It is usually celebrated in the evening by performing rituals such as jumping over bonfires and lighting off firecrackers and fireworks. Trail mix and berries are also served during the celebration. In Iran, people wear disguises and go door-to-door banging spoons against plates or bowls and receive packaged snacks. On the thirteenth day of the New Year, Iranians leave their houses to enjoy nature and picnic outdoors, as part of the Sizdebedar ceremony. The greenery grown for the Haft-sin setting is thrown away, particularly into a running water.
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In the first year the people carried on using the old calendar, anticipating festival dates by five days. As each day is named after a god, it is important to observe the celebrations on the right day.
Thus the fravasis festival, which in the old calendar was kept between sunset on 30 Spandarmad and sunrise on 1 Frawardin, was now observed throughout the epagemonai. In the second year of the reform, the old 30 Spandarmad was the new 25 Spandarmad, so from then on the festival covered eleven days, up to the new 1 Frawardin. Five days was considered enough for other festivals, however. In all the lands where the Persian calendar was used the epagemonai were placed at the end of the year.
To offset the difference between the agricultural year and the calendar year the tax-gathering season began after the harvest the start of the araji land-tax year was delayed by one month every years.
A Roman historian, Quintus Curtius Rufus, describing a ceremony in BC, writes: The magi were followed by three hundred and sixty-five young men clad in purple robes, equal in number to the days of a whole year; for the Persians also divided the year into that number of days. Based on the Greek tradition, Seleucids introduced the practice of dating by era rather than by the reign of individual kings.
Their era became known as that of Alexander, or later the Seleucid era. Since the new rulers were not Zoroastrians, Zoroastrian priests lost their function at the royal courts, and so resented the Seleucids. Although they began dating by eras, they established their own era of Zoroaster. Priests had no Zoroastrian historical sources, and so turned to Babylonian archives famous in the ancient world. From these they learned that a great event in Persian history took place years before the era of Alexander.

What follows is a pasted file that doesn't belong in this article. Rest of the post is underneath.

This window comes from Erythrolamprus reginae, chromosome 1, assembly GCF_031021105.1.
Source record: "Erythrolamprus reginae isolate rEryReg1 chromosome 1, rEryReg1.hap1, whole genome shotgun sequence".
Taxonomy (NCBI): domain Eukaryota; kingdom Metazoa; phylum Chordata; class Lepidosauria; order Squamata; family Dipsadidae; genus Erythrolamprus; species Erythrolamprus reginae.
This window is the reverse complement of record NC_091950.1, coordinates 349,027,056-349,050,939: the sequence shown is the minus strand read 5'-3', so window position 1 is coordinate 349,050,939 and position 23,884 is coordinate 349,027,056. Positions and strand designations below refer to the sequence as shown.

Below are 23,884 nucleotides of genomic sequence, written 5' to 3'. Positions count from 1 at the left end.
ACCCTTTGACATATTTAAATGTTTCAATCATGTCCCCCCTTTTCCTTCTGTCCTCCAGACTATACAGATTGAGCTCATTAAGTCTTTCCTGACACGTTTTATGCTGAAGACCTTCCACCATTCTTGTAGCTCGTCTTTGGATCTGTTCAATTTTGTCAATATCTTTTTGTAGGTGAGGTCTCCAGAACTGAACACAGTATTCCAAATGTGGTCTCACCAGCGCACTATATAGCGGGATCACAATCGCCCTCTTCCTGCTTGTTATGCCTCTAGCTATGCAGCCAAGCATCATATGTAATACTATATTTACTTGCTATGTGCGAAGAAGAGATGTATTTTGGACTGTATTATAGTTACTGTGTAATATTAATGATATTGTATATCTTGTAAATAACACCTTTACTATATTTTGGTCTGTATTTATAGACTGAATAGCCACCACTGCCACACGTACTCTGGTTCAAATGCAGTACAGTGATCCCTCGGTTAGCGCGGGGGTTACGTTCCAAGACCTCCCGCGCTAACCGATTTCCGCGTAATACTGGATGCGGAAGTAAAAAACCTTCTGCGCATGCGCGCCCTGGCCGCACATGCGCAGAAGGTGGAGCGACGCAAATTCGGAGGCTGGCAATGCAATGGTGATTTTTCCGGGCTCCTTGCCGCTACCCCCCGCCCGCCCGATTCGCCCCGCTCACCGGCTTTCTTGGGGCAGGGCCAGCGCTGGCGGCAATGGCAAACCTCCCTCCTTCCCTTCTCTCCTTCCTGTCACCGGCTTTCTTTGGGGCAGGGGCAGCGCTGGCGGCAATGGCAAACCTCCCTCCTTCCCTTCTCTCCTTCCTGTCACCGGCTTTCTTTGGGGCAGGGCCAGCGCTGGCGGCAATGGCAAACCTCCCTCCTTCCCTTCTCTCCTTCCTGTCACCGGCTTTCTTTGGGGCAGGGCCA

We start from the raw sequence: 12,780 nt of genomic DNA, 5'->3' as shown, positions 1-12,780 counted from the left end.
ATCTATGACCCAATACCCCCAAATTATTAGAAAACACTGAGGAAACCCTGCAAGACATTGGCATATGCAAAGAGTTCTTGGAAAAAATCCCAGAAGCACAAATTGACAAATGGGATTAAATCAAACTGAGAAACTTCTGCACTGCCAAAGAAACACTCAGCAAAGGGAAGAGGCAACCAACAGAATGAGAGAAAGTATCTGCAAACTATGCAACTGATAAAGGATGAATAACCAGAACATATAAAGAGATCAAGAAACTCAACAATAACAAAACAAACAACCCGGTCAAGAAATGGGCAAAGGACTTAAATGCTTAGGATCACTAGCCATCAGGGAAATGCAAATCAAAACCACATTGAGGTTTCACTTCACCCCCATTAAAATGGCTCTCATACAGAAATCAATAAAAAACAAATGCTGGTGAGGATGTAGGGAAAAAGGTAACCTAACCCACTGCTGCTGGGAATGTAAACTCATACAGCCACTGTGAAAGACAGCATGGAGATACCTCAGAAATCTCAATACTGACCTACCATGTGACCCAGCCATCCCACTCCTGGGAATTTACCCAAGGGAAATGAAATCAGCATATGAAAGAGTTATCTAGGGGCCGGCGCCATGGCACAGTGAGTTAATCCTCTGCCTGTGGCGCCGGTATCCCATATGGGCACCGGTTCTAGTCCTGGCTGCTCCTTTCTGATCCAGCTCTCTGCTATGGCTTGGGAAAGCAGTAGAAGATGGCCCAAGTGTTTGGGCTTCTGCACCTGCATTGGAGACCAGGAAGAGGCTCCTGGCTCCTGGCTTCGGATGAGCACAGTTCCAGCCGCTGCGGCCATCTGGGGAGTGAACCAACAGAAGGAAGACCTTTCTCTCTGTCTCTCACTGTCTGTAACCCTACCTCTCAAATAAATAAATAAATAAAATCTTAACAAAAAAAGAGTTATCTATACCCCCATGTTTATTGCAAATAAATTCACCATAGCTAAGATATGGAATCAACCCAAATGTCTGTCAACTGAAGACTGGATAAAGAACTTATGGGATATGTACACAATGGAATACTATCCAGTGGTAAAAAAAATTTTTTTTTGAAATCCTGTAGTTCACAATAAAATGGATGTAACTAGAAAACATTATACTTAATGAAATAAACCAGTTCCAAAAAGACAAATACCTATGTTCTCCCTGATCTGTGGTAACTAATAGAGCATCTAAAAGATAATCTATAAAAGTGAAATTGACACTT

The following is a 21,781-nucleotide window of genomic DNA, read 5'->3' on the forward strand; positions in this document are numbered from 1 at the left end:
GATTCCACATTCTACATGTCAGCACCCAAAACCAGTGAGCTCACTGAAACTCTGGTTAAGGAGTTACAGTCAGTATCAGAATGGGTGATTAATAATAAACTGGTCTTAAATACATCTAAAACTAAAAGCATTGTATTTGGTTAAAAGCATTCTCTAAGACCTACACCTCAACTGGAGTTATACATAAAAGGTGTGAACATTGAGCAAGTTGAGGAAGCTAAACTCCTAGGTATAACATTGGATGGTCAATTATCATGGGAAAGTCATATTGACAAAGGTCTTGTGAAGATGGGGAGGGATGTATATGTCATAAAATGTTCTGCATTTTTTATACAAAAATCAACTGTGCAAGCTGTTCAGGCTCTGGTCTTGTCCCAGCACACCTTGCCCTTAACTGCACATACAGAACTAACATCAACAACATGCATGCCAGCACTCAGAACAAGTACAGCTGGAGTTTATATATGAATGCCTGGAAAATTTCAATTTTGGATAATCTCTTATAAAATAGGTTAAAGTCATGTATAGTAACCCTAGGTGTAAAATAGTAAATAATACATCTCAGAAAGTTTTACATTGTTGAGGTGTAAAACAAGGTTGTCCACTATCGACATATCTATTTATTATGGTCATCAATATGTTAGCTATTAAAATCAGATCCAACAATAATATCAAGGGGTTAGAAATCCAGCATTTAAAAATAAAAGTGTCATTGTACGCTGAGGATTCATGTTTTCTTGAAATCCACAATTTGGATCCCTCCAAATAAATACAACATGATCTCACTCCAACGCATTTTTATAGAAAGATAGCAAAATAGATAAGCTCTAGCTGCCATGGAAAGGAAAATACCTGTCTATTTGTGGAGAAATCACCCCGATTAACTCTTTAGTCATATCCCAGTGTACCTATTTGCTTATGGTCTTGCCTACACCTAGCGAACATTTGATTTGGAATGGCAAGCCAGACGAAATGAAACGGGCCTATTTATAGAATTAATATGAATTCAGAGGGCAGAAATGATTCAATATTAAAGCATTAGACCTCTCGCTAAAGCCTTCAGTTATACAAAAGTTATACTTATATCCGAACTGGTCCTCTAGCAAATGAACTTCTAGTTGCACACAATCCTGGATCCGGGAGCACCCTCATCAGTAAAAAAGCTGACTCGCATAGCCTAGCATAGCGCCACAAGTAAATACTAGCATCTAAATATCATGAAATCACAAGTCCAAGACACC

But the priests misinterpreted this date to be the time the "true faith" was revealed to their prophet, and since Avestan literature indicates that revelation happened when Zoroaster was 30 years old, BCE was taken as his year of birth.
The date entered written records as the beginning of the era of Zoroaster, and indeed, the Persian Empire. Their names for the months and days are Parthian equivalents of the Avestan ones used previously, differing slightly from the Middle Persian names used by the Sassanians.
When in April of CE the Parthian dynasty fell and was replaced by the Sasanid, the new king, Ardashir I , abolished the official Babylonian calendar and replaced it with the Zoroastrian. This involved a correction to the places of the gahanbar, which had slipped back in the seasons since they were fixed. Other countries, such as the Armenians and Choresmians, did not accept the change. The new dates were: No.
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